History has witnessed that early forms of punishments of most of the countries of the world were barbaric and cruel. By the end of the 18th century, human rights started emerging and it influenced the penal systems across the world. Various human rights commissions, organizations were made and conventions were passed to stop barbaric and ruthless penal punishments given to the offenders of the law.


The common modes of penal punishments practiced in different parts of the world are as follows-

  • FLOGGING– Flogging is a mode of punishment in which an offender is badly beaten with a whip or a stick. Thus flogging is also known as whipping. In earlier times flogging was the most commonly used method of punishment. In India, flogging was recognized under the Whipping Act, 1864 which was repealed and replaced by an identical act in 1909 that was abolished in 1955. The English penal system abolished whipping earlier in comparison to other penal systems of the world. In the U.S.A whipping was recognized in the 1950s and was done only for wife-beating. In India, whipping was common practice during the period of Mughals and Marathas. Flogging is still practiced in middle-east countries as a mode of punishment.

As human rights developed flogging was highly criticized to be an inhuman and cruel mode of punishment. Critics asserted that flogging was ineffective as it transformed an offender into an anti-social, enemy, or a coward. Thus, flogging results in making an offender a rougher kind of criminal, braver desperado, or a broken-down man.

  • MUTILATION– In mutilation, a part or parts of the body of the offender were chopped off so that he is not able to repeat the offence. For example, if an offender commits theft then his hands were mutilated and in the case of sexual crimes, the private parts of the offender were chopped off. Its main object was establishing a sense of deterrence and retribution in the offender’s mind. Dismembering the offending part of the body of the offender was the rule followed in mutilation.

Mutilation was practiced in England, Denmark, and other European countries. This mode of punishment was prevalent in ancient India during the Hindu period.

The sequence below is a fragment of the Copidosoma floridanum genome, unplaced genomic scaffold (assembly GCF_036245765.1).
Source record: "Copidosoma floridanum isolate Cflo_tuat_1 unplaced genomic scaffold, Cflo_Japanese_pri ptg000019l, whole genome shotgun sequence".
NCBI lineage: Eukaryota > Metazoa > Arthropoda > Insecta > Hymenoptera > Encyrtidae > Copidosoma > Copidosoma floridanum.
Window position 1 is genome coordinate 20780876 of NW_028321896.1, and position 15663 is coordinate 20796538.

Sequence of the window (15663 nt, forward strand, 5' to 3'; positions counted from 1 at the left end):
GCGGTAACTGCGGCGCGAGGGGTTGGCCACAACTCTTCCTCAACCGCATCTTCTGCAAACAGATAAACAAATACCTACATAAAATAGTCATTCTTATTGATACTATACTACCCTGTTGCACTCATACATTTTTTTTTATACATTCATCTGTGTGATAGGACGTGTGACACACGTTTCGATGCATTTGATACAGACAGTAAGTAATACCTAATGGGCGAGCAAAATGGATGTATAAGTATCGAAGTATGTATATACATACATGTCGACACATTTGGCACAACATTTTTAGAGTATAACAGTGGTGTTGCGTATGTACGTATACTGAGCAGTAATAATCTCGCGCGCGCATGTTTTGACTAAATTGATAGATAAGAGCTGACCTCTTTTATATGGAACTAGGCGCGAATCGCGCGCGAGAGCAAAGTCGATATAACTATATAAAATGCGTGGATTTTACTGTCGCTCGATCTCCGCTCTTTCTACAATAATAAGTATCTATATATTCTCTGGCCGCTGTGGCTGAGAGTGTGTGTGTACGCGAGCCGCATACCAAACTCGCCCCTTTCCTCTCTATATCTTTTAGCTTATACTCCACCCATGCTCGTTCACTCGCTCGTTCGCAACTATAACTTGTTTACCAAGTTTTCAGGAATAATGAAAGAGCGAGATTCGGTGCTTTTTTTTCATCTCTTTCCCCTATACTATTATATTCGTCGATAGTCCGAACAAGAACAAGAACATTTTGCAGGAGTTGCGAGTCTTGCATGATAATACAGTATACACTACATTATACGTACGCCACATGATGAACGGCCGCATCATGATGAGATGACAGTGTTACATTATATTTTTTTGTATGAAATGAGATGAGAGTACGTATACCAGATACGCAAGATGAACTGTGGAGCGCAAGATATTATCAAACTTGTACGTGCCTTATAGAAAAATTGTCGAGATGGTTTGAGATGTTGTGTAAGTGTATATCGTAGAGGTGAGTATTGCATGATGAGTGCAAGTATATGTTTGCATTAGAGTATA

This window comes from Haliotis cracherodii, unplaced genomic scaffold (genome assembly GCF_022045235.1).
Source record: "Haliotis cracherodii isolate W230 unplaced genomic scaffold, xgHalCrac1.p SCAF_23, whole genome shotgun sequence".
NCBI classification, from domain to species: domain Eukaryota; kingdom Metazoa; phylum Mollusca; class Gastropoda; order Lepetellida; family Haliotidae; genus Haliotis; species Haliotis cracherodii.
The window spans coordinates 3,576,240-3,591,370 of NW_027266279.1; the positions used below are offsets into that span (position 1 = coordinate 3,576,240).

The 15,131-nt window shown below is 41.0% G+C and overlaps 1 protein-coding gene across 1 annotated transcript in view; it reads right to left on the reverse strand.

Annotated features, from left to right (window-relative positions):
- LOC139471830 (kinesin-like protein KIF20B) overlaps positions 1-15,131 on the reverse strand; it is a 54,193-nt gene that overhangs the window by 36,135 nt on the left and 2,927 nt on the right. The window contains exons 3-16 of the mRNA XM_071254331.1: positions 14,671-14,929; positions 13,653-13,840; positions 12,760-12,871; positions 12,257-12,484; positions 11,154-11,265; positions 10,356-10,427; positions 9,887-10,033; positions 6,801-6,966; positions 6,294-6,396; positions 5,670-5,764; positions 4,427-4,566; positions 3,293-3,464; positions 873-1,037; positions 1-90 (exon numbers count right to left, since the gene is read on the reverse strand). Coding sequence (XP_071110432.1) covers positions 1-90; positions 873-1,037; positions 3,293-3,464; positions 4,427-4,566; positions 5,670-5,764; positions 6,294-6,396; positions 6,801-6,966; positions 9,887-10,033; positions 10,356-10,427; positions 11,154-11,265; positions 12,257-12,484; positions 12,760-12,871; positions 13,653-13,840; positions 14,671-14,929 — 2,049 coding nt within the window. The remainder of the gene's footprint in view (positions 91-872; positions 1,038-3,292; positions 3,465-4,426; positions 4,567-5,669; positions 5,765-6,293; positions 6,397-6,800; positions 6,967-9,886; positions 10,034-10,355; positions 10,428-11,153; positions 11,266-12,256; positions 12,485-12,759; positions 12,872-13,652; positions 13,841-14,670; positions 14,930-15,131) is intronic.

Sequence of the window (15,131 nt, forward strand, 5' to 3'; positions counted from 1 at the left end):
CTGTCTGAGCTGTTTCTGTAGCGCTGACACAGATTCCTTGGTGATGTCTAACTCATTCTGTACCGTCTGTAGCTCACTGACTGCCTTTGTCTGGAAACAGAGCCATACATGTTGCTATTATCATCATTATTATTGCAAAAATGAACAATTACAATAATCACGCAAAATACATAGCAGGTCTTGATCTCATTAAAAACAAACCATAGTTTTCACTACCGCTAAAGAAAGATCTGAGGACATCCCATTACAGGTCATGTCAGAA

Mutilation because of its barbaric nature was highly criticized and completely rejected in the modern era. The critics of mutilation asserted that it infused cruelty among the people.

  • BRANDING– the Roman penal system used to brand criminals with a certain mark on their forehead to identify them to have committed some crime and thereby subject them to public ridicule. This was also practiced in England till it was abolished in 1829. American penal system also practiced branding for punishing burglars by branding the letter ‘T’ on their head and the repeaters of the offence were branded letter ‘R’ on their forehead. In India branding was practiced in the Mughal period. However, with the development of human rights, it was completely abolished.
  • STONNING– The offender was made to stand in a small trench dug in the ground and people surround him and pelt stones on him from above until he dies. Stoning the criminals to death was prevalent in the medieval period. However, it is still practiced in some Islamic countries like Saudi Arabia. The offenders who committed sexual offences were punished by stoning to death.

Critics stated that stoning is a barbaric form of punishment. But it was observed that sex crimes against women reduced drastically because of its deterrent effect in Arabian countries.

  • PILLORY– In the pillory, the offender’s head and hands were locked in an iron frame in a public place and he was either whipped, branded, or stoned in case of a serious offence. It had a strong deterring effect on the criminal.

During the Mughal rule, the pillory was practiced differently in India. Here, the hardened criminals were nailed in walls and were either stoned or shot to death. Hanging the offender in a public place was also a form of pillory punishment followed all over the world.

The pillory was abolished as it was criticized as a cruel, brutal, and barbaric mode of punishment that has no place in the modern era.

  • BANISHMENT– It signifies the centuries-old practice of transporting or sending offenders to far-off places to punish them and stop them from committing crimes by eliminating them from society.

In England, war prisoners were transported to Austro-African colonies. In France, French criminals were transported to French colonies in Guiana. This French system of deportation was abolished after the Second World War with the establishment of a free French government. Russian countries transported their criminals to Siberian penal camps which were so bad conditions that they were called the House of the Dead. In India, banishment was practiced during British rule. This practice was called Kalapani in India where dangerous criminals were dispatched to the remote island of Andaman and Nicobar. It had a bad psychological effect on the offender and he was also outcasted as a religious practice followed in India. This was abolished in 1955.